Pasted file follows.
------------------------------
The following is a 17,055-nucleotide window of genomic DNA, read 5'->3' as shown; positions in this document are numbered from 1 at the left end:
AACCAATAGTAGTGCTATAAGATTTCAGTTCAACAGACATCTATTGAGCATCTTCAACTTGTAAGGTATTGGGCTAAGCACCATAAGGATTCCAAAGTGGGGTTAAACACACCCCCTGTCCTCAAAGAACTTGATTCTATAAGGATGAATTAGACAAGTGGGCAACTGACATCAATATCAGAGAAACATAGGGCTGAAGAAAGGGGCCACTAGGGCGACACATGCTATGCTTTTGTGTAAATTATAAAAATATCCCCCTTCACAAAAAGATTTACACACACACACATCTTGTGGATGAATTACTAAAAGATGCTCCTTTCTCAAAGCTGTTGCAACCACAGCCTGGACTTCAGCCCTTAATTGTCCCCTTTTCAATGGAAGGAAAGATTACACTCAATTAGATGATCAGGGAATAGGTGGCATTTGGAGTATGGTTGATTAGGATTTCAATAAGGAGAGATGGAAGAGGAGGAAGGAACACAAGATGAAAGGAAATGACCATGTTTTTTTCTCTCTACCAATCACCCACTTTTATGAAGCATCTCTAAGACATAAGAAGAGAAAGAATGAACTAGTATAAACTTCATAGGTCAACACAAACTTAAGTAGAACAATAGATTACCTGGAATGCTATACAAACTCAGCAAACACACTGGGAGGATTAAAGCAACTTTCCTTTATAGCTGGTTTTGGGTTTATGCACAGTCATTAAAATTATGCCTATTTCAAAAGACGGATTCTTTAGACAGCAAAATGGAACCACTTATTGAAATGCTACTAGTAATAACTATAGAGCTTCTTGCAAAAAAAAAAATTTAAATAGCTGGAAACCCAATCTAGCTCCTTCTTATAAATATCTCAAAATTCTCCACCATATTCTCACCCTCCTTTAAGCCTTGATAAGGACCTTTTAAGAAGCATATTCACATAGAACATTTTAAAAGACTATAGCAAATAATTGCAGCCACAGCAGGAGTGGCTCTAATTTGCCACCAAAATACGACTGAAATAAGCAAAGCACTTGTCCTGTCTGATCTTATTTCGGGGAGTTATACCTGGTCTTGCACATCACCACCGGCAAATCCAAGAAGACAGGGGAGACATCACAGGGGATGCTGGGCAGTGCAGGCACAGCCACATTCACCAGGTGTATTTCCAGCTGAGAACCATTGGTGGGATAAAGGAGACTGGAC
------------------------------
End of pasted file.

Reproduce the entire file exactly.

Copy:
The following is a 17,055-nucleotide window of genomic DNA, read 5'->3' as shown; positions in this document are numbered from 1 at the left end:
AACCAATAGTAGTGCTATAAGATTTCAGTTCAACAGACATCTATTGAGCATCTTCAACTTGTAAGGTATTGGGCTAAGCACCATAAGGATTCCAAAGTGGGGTTAAACACACCCCCTGTCCTCAAAGAACTTGATTCTATAAGGATGAATTAGACAAGTGGGCAACTGACATCAATATCAGAGAAACATAGGGCTGAAGAAAGGGGCCACTAGGGCGACACATGCTATGCTTTTGTGTAAATTATAAAAATATCCCCCTTCACAAAAAGATTTACACACACACACATCTTGTGGATGAATTACTAAAAGATGCTCCTTTCTCAAAGCTGTTGCAACCACAGCCTGGACTTCAGCCCTTAATTGTCCCCTTTTCAATGGAAGGAAAGATTACACTCAATTAGATGATCAGGGAATAGGTGGCATTTGGAGTATGGTTGATTAGGATTTCAATAAGGAGAGATGGAAGAGGAGGAAGGAACACAAGATGAAAGGAAATGACCATGTTTTTTTCTCTCTACCAATCACCCACTTTTATGAAGCATCTCTAAGACATAAGAAGAGAAAGAATGAACTAGTATAAACTTCATAGGTCAACACAAACTTAAGTAGAACAATAGATTACCTGGAATGCTATACAAACTCAGCAAACACACTGGGAGGATTAAAGCAACTTTCCTTTATAGCTGGTTTTGGGTTTATGCACAGTCATTAAAATTATGCCTATTTCAAAAGACGGATTCTTTAGACAGCAAAATGGAACCACTTATTGAAATGCTACTAGTAATAACTATAGAGCTTCTTGCAAAAAAAAAAATTTAAATAGCTGGAAACCCAATCTAGCTCCTTCTTATAAATATCTCAAAATTCTCCACCATATTCTCACCCTCCTTTAAGCCTTGATAAGGACCTTTTAAGAAGCATATTCACATAGAACATTTTAAAAGACTATAGCAAATAATTGCAGCCACAGCAGGAGTGGCTCTAATTTGCCACCAAAATACGACTGAAATAAGCAAAGCACTTGTCCTGTCTGATCTTATTTCGGGGAGTTATACCTGGTCTTGCACATCACCACCGGCAAATCCAAGAAGACAGGGGAGACATCACAGGGGATGCTGGGCAGTGCAGGCACAGCCACATTCACCAGGTGTATTTCCAGCTGAGAACCATTGGTGGGATAAAGGAGACTGGAC